Thomas Hickey
Thomas Hickey (4th overall) was the first of three lottery picks that the Kings would have in a row, beginning in 2007. Wayne Simmonds went 61st that year as well. In 2008 the Kings finished 29th and took Drew Doughty and then Teubert 13th. Finally, after finishing 26th in 2009 they picked Brayden Schenn 5th overall.

Hickey still has a chance to make an impact in the NHL, but so far the Kings have gotten along just fine without him. Schenn would have counted as a second lottery pick that made the team, but of course he was traded with Simmonds for Mike Richards before this year's draft.

In the Kings' current top nine forwards, only Brown and Kopitar were drafted by the team (and possibly one more depending who plays third line right wing). The defense is no different, with only Doughty and Martinez as former Kings picks. Aside from the two goaltenders, the other selections outside the first round who made the team are all role players that don't really require a rebuild to obtain.

This is in stark contrast to the Oilers, who look to have drafted every player in their current top nine, despite the fact that Ryan Smyth was re-acquired via trade.

On the other hand, one of the main similarities between the Los Angeles Kings and Edmonton Oilers is that not every year spent out of the playoffs resulted in lottery picks. While teams like Washington and Pittsburgh spent every non-playoff year at the bottom, the Kings and Oilers didn't start off by blowing it up. Luckily, both teams have managed to mine some gems in the mid-late first round in addition to the lottery picks each has had. However, the rebuilds of these two teams has been somewhat slower because of their lack of a load of picks in the 1-5 range.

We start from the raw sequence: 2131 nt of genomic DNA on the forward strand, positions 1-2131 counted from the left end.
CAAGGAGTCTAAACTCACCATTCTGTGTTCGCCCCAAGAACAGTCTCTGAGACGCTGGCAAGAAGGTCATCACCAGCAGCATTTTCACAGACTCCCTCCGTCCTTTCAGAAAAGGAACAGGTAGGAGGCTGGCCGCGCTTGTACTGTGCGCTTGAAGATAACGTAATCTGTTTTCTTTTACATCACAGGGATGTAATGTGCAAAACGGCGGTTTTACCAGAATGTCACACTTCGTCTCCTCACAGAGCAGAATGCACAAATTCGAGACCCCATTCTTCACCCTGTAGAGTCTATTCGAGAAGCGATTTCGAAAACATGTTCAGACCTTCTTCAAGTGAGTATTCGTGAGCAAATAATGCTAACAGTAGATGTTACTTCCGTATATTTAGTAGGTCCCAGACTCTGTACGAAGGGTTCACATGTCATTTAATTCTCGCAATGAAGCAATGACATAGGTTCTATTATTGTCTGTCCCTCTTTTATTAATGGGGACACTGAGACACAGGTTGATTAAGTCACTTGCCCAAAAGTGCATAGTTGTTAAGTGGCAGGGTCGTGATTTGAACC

Counting the lockout, the Kings were out of the playoffs 7 years, and it will be at least 10 before they win a round. The Capitals were out for 4 years including the lockout and it was 6 years before they won a playoff round. Pittsburgh was out of the playoffs for 5 years including the lockout and won a round in the 7th year.

Edmonton has so far been out for 5 years. An optimistic assessment would see the team spend 6 years out of the playoffs and win a round in their 8th; assuming that they follow the model of other rebuilt squads and lose in the first round of 2012-13.

The Oilers' draft position and effectiveness falls somewhere between the Kings and Pittsburgh/Washington, and Edmonton's progress will probably follow.

The Oilers have had slightly better draft position during their time out of the playoffs than LA had, selecting 6th, 22nd, 10th, 1st and 1st (with another high pick probably on the way) compared with the Kings' 13th, 11th, 11th, 11th, 4th, 2nd and 5th. However, the Oilers still aren't close to Pittsburgh's 5th, 1st, 2nd, 1st, 2nd or Washington's 1st, 4th, 5th with some extremely high quality picks late in the first round of a few drafts.

Now all the Oilers need is to luck into a situation like the one that saw defenseman Jack Johnson get traded to LA. Johnson was drafted 3rd overall by Carolina but wouldn't sign there, so he was traded to Los Angeles for Eric Belanger and Tim Gleason. That type of thing doesn't happen every day, but it certainly would help in Edmonton.